ARReviving the Apostolic ChurchWhether it was a record of a miracle performed or of a sermon spoken, the theme and focus of the early church never strayed from the work of saving souls. Today, are all our church activities truly rooted and motivated by the same commission of the Lord?Whether it was a record of a miracle performed or of a sermon spoken, the theme and focus of the early church never strayed from the work of saving souls. Today, are all our church activities truly rooted and motivated by the same commission of the Lord? This article urges us to look back at the acts of the apostolic church, which can be summarized as a record of how the earliest believers relied on God to accomplish what He commissioned. Knowing the place of God’s power today will help the revived true church of God exhibit even greater glory than the first true church did during the apostolic times–the glory of God.
When the Lord Jesus was on earth, He personally chose twelve disciples,
eleven of whom later became the key players in the earliest stage of the
history of the church. The church in the first century, during the times of
the apostles, is, without dispute, the model church. They preached the set
of doctrines that were imparted to them personally by the Lord, complete and
perfect. Their daily living attested to the zeal and purity of their faith.
Soon after the apostles passed on, heresies crept into the church, and the
church degenerated. What became of the original church of Jesus Christ is to
be found in the fulfillment of the prophecies in the Old Testament—that in
the last days, God would raise up His church again. "On that day, I
will raise up the tabernacle of David, which has fallen down, and repair its
damages; I will raise up its ruins and rebuild it as in the days of
old" (Amos 9:11). This latter church is to be greater than the early
church, for "the glory of this latter temple shall be greater than the
former" (Hag 2:9).
The True Jesus Church is the revival of the apostolic church. The church
preaches the complete gospel of salvation (Gal 1:11-12; 2 Jn 9), miracles
and signs testify to the truth that we preach (Heb 2:4; Mk 16:17), and the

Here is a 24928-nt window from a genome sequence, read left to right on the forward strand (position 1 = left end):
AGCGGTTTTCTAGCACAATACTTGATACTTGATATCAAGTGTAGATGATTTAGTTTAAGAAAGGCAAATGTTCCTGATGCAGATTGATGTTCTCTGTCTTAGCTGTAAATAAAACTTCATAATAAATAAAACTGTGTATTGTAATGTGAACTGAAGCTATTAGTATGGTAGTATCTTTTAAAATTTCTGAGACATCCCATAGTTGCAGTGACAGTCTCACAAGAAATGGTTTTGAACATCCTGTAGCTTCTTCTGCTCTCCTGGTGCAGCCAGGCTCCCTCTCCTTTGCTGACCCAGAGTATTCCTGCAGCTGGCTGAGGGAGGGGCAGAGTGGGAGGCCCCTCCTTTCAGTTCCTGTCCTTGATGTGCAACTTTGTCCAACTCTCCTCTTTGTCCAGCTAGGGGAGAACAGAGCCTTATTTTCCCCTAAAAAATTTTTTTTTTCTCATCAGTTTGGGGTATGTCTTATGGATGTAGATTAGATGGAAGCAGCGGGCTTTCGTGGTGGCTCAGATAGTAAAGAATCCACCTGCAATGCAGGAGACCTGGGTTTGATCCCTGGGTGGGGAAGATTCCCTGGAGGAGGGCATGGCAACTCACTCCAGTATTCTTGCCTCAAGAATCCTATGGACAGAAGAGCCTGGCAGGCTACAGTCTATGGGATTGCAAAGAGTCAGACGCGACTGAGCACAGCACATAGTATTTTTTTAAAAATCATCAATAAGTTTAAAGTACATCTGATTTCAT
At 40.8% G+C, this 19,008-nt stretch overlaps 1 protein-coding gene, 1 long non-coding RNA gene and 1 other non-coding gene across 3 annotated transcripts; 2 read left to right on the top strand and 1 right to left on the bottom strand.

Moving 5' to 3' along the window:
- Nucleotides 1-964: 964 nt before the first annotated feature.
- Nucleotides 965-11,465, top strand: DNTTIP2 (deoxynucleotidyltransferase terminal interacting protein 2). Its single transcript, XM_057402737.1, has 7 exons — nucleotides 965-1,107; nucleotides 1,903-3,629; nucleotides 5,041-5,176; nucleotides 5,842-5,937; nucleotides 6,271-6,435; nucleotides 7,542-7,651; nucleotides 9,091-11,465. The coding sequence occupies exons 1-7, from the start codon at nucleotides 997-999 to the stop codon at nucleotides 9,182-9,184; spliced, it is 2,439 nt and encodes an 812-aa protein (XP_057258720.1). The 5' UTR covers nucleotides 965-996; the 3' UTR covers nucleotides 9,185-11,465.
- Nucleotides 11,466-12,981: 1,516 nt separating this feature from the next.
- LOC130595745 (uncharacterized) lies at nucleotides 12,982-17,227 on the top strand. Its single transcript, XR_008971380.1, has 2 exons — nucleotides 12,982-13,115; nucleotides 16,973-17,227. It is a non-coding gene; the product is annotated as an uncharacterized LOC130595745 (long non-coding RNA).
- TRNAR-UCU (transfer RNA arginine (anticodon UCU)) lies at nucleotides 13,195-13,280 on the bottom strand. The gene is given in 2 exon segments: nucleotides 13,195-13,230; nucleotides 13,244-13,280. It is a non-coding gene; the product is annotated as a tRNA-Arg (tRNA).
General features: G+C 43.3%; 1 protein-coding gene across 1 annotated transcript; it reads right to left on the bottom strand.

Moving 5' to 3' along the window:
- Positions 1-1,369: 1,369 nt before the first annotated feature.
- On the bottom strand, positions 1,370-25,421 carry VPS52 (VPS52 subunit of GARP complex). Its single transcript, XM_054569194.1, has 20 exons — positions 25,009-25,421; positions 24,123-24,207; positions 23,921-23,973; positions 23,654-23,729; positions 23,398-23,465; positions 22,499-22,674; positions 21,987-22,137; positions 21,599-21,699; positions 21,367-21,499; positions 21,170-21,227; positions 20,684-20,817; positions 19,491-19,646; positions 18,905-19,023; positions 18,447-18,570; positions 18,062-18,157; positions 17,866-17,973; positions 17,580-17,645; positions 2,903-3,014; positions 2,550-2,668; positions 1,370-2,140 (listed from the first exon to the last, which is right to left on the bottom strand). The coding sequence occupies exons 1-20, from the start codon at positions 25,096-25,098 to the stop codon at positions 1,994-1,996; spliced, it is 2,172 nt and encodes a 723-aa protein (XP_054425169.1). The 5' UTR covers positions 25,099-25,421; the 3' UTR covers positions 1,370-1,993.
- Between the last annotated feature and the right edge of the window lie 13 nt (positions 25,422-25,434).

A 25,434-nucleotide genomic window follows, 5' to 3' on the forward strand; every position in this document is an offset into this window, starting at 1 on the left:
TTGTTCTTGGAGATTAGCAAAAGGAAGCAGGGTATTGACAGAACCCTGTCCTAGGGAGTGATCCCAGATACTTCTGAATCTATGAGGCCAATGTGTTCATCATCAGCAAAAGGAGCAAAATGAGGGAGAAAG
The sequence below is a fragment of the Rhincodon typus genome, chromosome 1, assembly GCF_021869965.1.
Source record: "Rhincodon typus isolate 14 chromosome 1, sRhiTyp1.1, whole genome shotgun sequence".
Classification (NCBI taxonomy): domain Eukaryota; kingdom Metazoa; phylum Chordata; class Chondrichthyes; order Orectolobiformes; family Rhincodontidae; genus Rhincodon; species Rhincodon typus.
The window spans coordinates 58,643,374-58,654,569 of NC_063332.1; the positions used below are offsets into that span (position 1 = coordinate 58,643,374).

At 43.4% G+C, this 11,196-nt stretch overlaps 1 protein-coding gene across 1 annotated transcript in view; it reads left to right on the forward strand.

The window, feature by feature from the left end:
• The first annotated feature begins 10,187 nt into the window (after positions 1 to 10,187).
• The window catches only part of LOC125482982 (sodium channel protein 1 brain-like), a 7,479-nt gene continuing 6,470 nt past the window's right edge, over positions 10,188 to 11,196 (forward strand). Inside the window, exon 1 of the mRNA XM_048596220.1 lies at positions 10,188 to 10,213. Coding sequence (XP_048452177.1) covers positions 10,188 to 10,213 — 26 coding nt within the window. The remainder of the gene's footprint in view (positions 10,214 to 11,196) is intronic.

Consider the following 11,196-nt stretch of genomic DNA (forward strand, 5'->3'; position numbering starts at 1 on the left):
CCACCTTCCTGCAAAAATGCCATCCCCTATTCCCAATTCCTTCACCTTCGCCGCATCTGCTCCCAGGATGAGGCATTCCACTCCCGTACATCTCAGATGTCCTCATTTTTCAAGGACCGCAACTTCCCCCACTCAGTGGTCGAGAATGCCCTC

Holy Spirit of God abides in the church (1 Jn 3:24). These facts, however,
should not be cause for complacency, but a motivation for us to zealously
carry out God's commission.
The acts of the early church were recorded during the times of the apostles,
giving rise to the book of Acts. This book sets the standard by which we
measure our own acts today, both as individual believers and collectively as
a church. If our acts were to be recorded today as a sequel to Acts, what
kind of a record would it be? Since we are the revived apostolic church, our
acts ought to follow in the pattern left behind by the early Christians.
Hence, it is necessary that we take a look at Acts again and use it as a
guide and gauge for what we are doing and where we are headed.
THE ACTS OF THE APOSTLES AND OUR ACTIVITIES TODAY
Right before the Lord Jesus ascended to heaven, He commissioned His
disciples to go forth and "make disciples of all nations . . . teaching
them to observe all the things" that He commanded (Mt 28:19-20). The
disciples were to be "witnesses for [the Lord] in Jerusalem, and in all
Judea and Samaria, and to the end of the earth" (Acts 1:8). We know
that the earliest disciples did not for a moment forget this great
commission. The entire plot progression in Acts pivots on this one
commission. Whether it was a record of a miracle performed or of a sermon
spoken, or of how the early believers were strengthened in fellowship, the
theme and focus of the early church never strayed from the work of saving
Today, are all our church activities truly rooted and motivated by the same
commission of the Lord? We sometimes hear workers say that doing work for
God is not the same as before. Times have changed. The world has moved on,
and so church work must keep up with the times. One example that comes to
mind is the method of large-scale evangelism. Holding evangelical services
today just isn't the way it was when Peter stood up, spoke, and converted
about three thousand souls. Without doubt, our societies today are far
removed from those during the times of Peter and Paul. We no longer get a
crowd gathering around us to observe us praying in tongues, and hence we
have no chance to be like Peter, to stand up and speak a sermon that
converts thousands of listeners. Even in other aspects of church work, there
seem to be so many things that are necessary today that the apostles did not
have to do during their time.
This brings us then to one very important question. It is a question that
every worker of God, especially those in the position of planning and
organizing, ought to consider. Are the activities we engage in today in the
name of divine work really necessary in the sight of God? Or are we merely
involved in some "much ado about nothing"? We have heard much